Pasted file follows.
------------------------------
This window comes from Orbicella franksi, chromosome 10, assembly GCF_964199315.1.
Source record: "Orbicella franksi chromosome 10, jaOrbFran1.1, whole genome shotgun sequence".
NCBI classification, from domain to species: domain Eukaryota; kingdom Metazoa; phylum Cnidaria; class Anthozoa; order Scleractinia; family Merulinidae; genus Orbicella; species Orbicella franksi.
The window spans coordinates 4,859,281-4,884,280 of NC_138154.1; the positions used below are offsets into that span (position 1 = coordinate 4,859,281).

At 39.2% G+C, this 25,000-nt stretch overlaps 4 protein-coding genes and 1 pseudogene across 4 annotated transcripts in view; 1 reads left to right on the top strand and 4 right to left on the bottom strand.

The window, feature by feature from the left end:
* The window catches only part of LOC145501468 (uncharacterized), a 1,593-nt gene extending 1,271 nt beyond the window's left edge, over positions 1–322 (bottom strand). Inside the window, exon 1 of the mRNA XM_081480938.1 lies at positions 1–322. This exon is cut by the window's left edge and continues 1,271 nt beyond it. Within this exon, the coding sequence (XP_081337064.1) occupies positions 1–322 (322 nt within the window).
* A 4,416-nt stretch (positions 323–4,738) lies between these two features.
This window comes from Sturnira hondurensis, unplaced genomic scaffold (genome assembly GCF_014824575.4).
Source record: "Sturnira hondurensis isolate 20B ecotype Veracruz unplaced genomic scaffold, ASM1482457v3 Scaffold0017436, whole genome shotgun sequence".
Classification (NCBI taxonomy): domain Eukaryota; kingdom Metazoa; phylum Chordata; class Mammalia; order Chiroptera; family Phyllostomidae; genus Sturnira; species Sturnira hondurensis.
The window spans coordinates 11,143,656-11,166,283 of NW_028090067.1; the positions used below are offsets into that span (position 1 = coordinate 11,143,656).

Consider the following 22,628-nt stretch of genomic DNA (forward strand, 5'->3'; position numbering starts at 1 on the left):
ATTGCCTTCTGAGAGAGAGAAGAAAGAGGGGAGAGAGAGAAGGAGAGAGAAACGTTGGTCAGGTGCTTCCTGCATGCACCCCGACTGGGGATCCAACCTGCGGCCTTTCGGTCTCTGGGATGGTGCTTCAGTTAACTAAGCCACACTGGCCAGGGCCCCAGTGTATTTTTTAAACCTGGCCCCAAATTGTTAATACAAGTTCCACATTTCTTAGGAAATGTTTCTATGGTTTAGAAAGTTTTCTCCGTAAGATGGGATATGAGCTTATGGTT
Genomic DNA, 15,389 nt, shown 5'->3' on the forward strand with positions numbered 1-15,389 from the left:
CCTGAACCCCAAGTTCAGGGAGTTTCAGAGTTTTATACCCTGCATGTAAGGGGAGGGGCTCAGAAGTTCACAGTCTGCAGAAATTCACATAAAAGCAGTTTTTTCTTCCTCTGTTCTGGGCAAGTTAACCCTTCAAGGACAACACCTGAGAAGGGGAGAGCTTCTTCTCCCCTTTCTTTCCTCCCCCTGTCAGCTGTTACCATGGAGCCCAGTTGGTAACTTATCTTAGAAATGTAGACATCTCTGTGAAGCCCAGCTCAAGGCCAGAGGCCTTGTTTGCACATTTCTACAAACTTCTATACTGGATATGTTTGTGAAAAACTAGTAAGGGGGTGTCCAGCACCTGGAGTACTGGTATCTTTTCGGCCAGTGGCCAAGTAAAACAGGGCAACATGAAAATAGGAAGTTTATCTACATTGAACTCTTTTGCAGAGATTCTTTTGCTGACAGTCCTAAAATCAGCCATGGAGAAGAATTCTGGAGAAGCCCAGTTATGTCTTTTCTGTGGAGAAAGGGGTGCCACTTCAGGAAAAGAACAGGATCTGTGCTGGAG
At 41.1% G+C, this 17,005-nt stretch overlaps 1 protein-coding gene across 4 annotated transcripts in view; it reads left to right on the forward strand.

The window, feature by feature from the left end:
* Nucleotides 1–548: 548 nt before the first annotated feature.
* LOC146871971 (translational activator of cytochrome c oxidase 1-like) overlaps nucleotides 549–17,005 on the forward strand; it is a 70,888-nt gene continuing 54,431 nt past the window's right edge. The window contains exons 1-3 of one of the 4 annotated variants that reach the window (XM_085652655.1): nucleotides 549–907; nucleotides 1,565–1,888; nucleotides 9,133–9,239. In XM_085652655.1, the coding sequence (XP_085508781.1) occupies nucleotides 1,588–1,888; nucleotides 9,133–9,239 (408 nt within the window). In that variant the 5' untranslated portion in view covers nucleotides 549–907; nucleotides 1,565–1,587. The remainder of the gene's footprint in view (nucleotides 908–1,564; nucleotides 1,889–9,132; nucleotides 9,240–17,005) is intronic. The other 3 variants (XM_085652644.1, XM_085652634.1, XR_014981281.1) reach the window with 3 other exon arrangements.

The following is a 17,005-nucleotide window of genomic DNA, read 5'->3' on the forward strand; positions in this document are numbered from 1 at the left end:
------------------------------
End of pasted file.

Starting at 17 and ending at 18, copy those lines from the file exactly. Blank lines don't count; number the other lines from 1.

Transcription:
At 41.1% G+C, this 17,005-nt stretch overlaps 1 protein-coding gene across 4 annotated transcripts in view; it reads left to right on the forward strand.

The window, feature by feature from the left end: